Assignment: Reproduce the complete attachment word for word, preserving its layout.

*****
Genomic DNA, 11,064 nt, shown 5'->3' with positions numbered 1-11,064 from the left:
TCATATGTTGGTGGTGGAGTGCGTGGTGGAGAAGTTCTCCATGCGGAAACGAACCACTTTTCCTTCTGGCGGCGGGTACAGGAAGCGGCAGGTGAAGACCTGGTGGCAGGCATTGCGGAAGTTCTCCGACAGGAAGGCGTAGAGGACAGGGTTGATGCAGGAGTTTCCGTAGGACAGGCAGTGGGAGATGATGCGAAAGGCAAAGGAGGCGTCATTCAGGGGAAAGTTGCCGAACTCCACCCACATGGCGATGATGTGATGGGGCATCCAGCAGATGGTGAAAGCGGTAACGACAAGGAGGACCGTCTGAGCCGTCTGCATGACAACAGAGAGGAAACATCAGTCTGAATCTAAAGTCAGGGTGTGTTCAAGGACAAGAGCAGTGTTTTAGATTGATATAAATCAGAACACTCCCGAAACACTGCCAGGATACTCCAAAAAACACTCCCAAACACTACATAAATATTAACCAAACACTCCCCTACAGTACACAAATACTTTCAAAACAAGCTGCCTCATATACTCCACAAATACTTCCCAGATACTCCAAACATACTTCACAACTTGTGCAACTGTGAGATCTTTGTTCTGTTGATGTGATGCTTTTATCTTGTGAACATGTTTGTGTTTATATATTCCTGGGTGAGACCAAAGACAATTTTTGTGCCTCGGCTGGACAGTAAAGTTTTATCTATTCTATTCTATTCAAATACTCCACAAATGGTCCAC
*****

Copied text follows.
Genomic DNA, 11,064 nt, shown 5'->3' with positions numbered 1-11,064 from the left:
TCATATGTTGGTGGTGGAGTGCGTGGTGGAGAAGTTCTCCATGCGGAAACGAACCACTTTTCCTTCTGGCGGCGGGTACAGGAAGCGGCAGGTGAAGACCTGGTGGCAGGCATTGCGGAAGTTCTCCGACAGGAAGGCGTAGAGGACAGGGTTGATGCAGGAGTTTCCGTAGGACAGGCAGTGGGAGATGATGCGAAAGGCAAAGGAGGCGTCATTCAGGGGAAAGTTGCCGAACTCCACCCACATGGCGATGATGTGATGGGGCATCCAGCAGATGGTGAAAGCGGTAACGACAAGGAGGACCGTCTGAGCCGTCTGCATGACAACAGAGAGGAAACATCAGTCTGAATCTAAAGTCAGGGTGTGTTCAAGGACAAGAGCAGTGTTTTAGATTGATATAAATCAGAACACTCCCGAAACACTGCCAGGATACTCCAAAAAACACTCCCAAACACTACATAAATATTAACCAAACACTCCCCTACAGTACACAAATACTTTCAAAACAAGCTGCCTCATATACTCCACAAATACTTCCCAGATACTCCAAACATACTTCACAACTTGTGCAACTGTGAGATCTTTGTTCTGTTGATGTGATGCTTTTATCTTGTGAACATGTTTGTGTTTATATATTCCTGGGTGAGACCAAAGACAATTTTTGTGCCTCGGCTGGACAGTAAAGTTTTATCTATTCTATTCTATTCAAATACTCCACAAATGGTCCAC